Turkey’s economy powered ahead in the third quarter, with gross domestic product 11.1 per cent higher than in the same period in 2016, exceeding analysts’ expectations.
The pace of growth reported by the government statistics office on Monday was up from an average of 5 per cent during the previous three quarters.
The country is on track to deliver GDP growth of as much as 7 per cent for the whole of 2017, about twice the amount expected earlier in the year.
“This is a robust recovery from the difficult year of 2016 and shows the resilience of the Turkish economy,” said Hatice Karahan, chief economic adviser to President Recep Tayyip Erdogan. “This is the second time since the global financial crisis that Turkey has demonstrated its resilience,” she told the Financial Times.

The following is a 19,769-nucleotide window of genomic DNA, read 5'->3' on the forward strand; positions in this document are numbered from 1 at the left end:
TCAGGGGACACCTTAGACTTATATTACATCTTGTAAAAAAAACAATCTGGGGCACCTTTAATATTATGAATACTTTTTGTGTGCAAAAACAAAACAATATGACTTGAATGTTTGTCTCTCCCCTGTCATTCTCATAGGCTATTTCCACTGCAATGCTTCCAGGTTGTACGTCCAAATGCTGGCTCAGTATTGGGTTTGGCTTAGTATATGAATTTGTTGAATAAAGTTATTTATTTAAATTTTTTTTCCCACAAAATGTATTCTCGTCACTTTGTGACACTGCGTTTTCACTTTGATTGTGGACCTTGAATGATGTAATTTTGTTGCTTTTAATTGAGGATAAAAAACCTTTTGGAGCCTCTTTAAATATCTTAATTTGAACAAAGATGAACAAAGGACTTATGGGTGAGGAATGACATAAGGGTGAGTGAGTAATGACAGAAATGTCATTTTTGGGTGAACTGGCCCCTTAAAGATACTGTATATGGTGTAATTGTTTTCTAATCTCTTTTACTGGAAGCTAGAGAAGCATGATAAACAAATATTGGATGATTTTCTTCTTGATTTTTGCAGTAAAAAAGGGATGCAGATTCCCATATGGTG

Growth in the third quarter was especially strong in annual terms because of the comparison with the third quarter of 2016, when the economy contracted by 0.8 per cent in the aftermath of a failed coup attempt in July 2016.
Nevertheless, the average pace for the past 12 months has risen to 6.5 per cent, driven primarily by household consumption and by a revival in investment. “Investment is coming back, that is the best news from this period,” said Ms Karahan. She said investment contributed 3.6 percentage points to growth on the demand side, while household consumption contributed 7 points.
Exports also grew strongly but so did imports, with the result that the net contribution of exports to growth was minimal, she said.
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